Updated: 30 October 2023

The Insurance Council of Australia (ICA) and the Australian Financial Complaints Authority (AFCA) have agreed to file a test case considering the application of infectious diseases cover in business interruption policies.

The primary purpose of the test case is to seek a decision from a superior court on whether references to a quarantinable disease under the Quarantine Act 1908 should be construed as a reference to a listed human disease under the Biosecurity Act 2015 in various policies issued to small businesses containing business interruption cover.

On behalf of all insurers who offer commercial products, the ICA will seek leave to have the test case heard as an expedited matter. 

The outcomes of the test case will be used by AFCA in determining relevant complaints arising in respect of business interruption claims. The legal costs of the test case will be funded by the ICA.

Quotes attributable to Rob Whelan, CEO, Insurance Council of Australia:

“The Insurance Council of Australia has prepared this test case on behalf of the general insurance industry.

“A decision from a superior court will assist insurers, AFCA and customers in developing a better understanding of how exclusions in policy documents respond to the unique circumstances of the COVID-19 pandemic.

“Insurers believe the intention of pandemic and communicable human disease exclusions are clear. However, a judicial determination will provide insureds and AFCA with greater legal certainty on this issue.”   ​

Quotes attributable to John Price, Lead Ombudsman Insurance, AFCA:

“Following discussion with the Insurance industry, ASIC, APRA and Treasury, AFCA has agreed that a test case before a superior court should proceed to allow for a determination of this threshold issue. Resolution of this threshold issue is important to assist AFCA in its dispute resolution role.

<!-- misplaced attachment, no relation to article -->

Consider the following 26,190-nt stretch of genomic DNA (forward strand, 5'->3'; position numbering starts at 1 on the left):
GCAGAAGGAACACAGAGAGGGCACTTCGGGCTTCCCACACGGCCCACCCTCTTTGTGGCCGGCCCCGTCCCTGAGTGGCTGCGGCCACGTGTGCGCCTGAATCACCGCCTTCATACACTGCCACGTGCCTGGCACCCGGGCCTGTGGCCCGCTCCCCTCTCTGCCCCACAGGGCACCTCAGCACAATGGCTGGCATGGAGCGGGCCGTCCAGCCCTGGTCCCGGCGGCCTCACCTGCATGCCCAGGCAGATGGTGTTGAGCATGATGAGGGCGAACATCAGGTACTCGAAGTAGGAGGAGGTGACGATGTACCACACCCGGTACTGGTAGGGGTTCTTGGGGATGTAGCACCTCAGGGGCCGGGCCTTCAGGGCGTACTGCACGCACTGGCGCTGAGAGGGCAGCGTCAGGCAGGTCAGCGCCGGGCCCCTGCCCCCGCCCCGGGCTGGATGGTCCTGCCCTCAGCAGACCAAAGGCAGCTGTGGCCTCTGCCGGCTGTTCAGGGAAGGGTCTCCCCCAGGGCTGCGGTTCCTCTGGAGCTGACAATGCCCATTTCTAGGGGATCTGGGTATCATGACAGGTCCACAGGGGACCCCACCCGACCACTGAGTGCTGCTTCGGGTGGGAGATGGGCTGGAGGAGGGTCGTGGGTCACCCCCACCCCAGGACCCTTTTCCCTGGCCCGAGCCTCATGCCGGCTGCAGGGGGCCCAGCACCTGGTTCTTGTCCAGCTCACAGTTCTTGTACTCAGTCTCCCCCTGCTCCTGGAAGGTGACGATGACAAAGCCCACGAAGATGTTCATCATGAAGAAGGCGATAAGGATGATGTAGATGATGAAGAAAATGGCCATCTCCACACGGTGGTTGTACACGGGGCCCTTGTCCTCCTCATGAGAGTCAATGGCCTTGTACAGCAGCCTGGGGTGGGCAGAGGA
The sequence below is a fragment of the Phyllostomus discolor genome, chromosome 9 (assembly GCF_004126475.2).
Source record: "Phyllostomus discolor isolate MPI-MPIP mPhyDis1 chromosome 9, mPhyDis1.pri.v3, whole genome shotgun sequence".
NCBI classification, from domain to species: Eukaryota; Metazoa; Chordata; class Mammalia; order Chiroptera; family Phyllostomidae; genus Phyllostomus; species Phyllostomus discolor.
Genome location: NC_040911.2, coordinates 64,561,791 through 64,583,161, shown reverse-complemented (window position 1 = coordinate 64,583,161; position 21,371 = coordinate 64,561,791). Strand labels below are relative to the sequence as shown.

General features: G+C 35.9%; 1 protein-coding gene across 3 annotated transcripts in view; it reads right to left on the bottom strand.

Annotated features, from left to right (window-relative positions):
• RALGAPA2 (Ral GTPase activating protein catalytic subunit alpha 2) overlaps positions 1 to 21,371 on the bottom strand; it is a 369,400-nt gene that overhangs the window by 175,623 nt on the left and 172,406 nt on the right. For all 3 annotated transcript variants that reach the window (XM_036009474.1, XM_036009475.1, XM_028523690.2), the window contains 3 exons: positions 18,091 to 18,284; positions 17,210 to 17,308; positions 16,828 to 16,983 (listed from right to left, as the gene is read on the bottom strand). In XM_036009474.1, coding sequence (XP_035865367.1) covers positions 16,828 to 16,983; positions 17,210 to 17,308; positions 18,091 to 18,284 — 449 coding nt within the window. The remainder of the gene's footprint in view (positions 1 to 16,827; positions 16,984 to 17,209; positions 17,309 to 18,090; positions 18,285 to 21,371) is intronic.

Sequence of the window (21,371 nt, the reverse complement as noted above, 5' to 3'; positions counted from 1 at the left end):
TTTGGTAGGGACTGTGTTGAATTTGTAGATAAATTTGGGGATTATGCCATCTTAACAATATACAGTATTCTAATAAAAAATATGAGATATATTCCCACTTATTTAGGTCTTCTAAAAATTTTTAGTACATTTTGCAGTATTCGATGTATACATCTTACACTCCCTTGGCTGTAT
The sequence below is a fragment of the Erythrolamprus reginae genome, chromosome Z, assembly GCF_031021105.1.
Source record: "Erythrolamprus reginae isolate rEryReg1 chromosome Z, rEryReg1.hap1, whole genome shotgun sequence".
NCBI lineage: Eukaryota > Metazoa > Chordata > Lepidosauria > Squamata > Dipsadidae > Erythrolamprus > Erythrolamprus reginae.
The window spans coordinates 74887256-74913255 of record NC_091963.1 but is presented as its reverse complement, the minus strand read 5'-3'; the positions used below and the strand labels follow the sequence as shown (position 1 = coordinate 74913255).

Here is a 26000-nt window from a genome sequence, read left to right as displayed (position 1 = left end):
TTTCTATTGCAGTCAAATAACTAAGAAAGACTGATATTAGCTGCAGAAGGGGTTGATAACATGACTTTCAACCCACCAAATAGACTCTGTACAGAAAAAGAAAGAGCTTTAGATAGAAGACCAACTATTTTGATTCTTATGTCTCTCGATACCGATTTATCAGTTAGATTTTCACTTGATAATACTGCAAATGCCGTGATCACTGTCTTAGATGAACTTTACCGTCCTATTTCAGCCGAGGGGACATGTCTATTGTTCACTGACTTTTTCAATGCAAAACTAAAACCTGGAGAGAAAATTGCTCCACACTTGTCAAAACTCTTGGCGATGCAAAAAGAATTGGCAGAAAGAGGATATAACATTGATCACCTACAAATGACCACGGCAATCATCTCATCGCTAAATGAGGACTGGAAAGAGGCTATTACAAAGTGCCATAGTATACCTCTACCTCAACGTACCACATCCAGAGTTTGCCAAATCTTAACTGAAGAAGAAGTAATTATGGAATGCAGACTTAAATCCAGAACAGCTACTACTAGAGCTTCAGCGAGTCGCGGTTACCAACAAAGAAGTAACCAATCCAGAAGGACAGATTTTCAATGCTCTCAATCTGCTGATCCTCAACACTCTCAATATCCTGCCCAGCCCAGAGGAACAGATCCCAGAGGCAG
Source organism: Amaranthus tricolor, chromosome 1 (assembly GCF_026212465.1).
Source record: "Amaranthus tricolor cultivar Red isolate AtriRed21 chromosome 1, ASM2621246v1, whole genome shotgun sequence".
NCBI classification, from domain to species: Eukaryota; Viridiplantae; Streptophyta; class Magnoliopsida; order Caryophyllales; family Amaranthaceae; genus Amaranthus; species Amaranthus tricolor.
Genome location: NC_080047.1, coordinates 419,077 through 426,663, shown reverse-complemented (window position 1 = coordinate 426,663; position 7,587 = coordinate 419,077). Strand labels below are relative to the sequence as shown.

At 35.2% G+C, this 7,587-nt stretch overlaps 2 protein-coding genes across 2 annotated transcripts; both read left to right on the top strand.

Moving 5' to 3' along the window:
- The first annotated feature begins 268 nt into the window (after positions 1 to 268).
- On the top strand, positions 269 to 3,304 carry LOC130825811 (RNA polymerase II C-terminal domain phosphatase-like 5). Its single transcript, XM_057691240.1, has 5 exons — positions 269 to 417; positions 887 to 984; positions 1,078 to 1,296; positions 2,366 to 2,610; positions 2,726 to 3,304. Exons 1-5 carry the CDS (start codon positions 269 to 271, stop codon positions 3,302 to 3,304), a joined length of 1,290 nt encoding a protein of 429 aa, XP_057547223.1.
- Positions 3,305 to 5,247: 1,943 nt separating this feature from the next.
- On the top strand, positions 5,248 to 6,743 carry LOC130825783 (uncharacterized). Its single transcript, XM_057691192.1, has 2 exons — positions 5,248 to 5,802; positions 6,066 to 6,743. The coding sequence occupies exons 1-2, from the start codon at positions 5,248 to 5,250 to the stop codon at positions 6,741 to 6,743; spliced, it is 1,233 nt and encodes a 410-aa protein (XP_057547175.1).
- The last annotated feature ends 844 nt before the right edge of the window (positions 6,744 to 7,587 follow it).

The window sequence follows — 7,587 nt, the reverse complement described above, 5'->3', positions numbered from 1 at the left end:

“I am pleased the Insurance Council of Australia and its members have engaged with AFCA in identifying claims that will form the combined test case. I am also appreciative of the complainants for agreeing to have their cases heard in this manner.

“The outcome of the case will provide some clarity for all stakeholders in particular small business and insurers.”

About the Insurance Council of Australia

The Insurance Council of Australia is the representative body of the general insurance industry in Australia. Our members represent about 95 per cent of total premium income written by private sector general insurers. Insurance Council members, both insurers and reinsurers, are a significant part of the financial services system.

Insurance Council members provide insurance products ranging from those usually purchased by individuals (such as home and contents insurance, travel insurance, motor vehicle insurance) to those purchased by small businesses and larger organisations (such as product and public liability insurance, professional indemnity insurance, commercial property, and directors and officers insurance).

March 2020 Australian Prudential Regulation Authority statistics show that the general insurance industry generates gross written premium of $51 billion a year and has total assets of $133.8 billion. The industry employs about 60,000 people and on average pays out about $169.4 million in claims each working day.

Over the 12 months to March 2020 the industry’s net profit after tax (NPAT) was $1.5 billion – a 56.7 per cent decrease from the prior year’s NPAT of $3.5 billion. The industry’s underwriting result was also $1.5 billion, falling by 47 per cent from $2.8 billion in the prior year. http://www.insurancecouncil.com.au/about-us


Published: 30 July 2020


Media enquiries media@afca.org.au

About AFCA

The Australian Financial Complaints Authority (AFCA) is a non-government ombudsman service providing free, fair and independent help with financial disputes. It is a one-stop-shop for consumers and small businesses who have a dispute with their financial firm, over things such as banking, credit, insurance, advice, investments or superannuation. Where an agreement cannot be reached between parties, AFCA can issue decisions that are binding on financial firms.

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